Mercedes SL500
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Test Drive:
2003 Mercedes-Benz SL500

Story and photos by Laurance Yap

Just what is it about the Mercedes SL that inspires such envy? Pardon the pun, but there’s some sort of star-gazing thing going on every time you drive it by a crowd of people because even the ones who don’t GET cars – ever – swivel their heads in awe.

They nudge each other and point. “I think that’s the car from Whats-his-name’s video.” Ah. If you are, like my kid brother, an avid watcher of rap videos, you will know what I’m talking about. Flip to Much Vibe at any time during the day and you’re guaranteed to see a shiny new SL on the screen: with homeboys leaning against it on a street corner in this video, with two hot-looking girls speeding along a freeway in another, and with it parked in a garage in yet another, the singer fondling a twenty-four-inch alloy wheel on a pedestal through the whole five minutes.

Forget the star on the car. It’s the car that’s the star.

Mercedes SL500

Mercedes SL500
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It’s a star because it represents everything that is – forget good or bad, just is – about being a star. It’s about glitz and glamour, about style and substance, looking good under the neon lights as well as the hot summer sun. Midlife facelifts to keep you looking young and liposuction when you need to lose some pounds. It’s the entire motion picture psyche, wrapped up in a convenient four-wheeled wrapper.

All that glitters in the SL is not made of gold, but at least the car’s interior marks a return to Mercedes’ formerly unassailable quality and material standards. Save for the cheapo translucent plastic that the pop-out climate control knobs are fashioned out of (push them in for “auto” and you’ll never see their rough edges), everything in my SL500’s interior was solidly fashioned out of the highest-quality materials. The dash was draped in gorgeous, soft leather. The light switches and vent adjusters were metal with rubber inserts. Plastics felt solid and were coated with an expensive-feeling layer of matte-finish paint. In place of the usual wood trim was shiny patterned aluminum, expertly melded and moulded into organic shapes space invaders would be proud of.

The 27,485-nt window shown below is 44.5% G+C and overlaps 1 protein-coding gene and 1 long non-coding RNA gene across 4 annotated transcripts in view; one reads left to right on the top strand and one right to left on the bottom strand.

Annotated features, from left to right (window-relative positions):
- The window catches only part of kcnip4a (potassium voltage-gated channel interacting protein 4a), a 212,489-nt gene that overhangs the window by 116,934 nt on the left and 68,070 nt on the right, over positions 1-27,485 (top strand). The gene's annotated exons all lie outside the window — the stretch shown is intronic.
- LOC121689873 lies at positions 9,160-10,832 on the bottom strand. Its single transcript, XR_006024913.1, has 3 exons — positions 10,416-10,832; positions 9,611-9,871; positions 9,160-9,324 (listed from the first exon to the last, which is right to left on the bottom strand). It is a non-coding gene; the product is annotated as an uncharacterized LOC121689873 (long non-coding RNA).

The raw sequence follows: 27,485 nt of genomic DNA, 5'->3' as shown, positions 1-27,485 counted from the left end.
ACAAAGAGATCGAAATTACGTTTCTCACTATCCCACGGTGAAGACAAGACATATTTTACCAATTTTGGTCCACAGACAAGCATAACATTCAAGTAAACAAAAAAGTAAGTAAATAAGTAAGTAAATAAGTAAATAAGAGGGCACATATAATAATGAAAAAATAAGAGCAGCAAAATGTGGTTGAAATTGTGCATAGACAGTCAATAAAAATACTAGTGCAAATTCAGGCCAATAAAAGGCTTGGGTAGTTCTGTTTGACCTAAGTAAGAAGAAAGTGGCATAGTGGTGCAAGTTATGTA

Mercedes SL500
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Those outrageous shapes might be a bit off-putting to buyers of an, ahem, certain age, most of whom are the only ones capable of affording this Mercedes’ astonishing base price, but twenty-somethings all loved them, and there are plenty more pleasures to be had in the SL’s interior anyway. The seats adjust fourteen ways, and include inflatable lumbar supports and adjustable-length bottom cushions. There’s a handy windblocker to keep buffeting (already minimal) to a level where you can enjoy hushed conversations at speed with the top down. The storage bins are all lined with soft flock and are closed with real metal latches, there’s available retro-design fitted luggage for the rear shelf, and the pop-up roll bar motors into place with the touch of a button.

And of course, there’s that roof, a magnificent lightweight structure that flips, flops, and collapses into the trunk in just sixteen seconds, up or down – the rear window even does a backflip to preserve more trunk space. Park the SL curb-side, pop the top, and watch crowds gather: even after the twentieth performance, it’s still mesmerizing, a coordinated mechanical symphony unlike nothing you’ve ever seen.

Like every star approaching middle age, the SL has been given a bit of a tummy tuck. Underneath its new, sleeker skin lies a multitude of lightweight aluminum and magnesium components that help reduce mass by a substantial 60 kg, this despite the extra weight of the new folding hardtop (with a glass “panorama” roof on my tester), and ever-more standard equipment, like heated and ventilated seats, GPS navigation, a 6-disc CD changer with Bose audio system, and power trunk closing. The lightening is hinted at on the outside by new, thin-spoked alloy wheels, cooling “gills” in the hood and side panels, and a body that sports vastly reduced overhangs front and rear compared to its predecessor. Even when stationary, the new SL has a coiled look, as if it’s ready to pounce into action at a moment’s notice.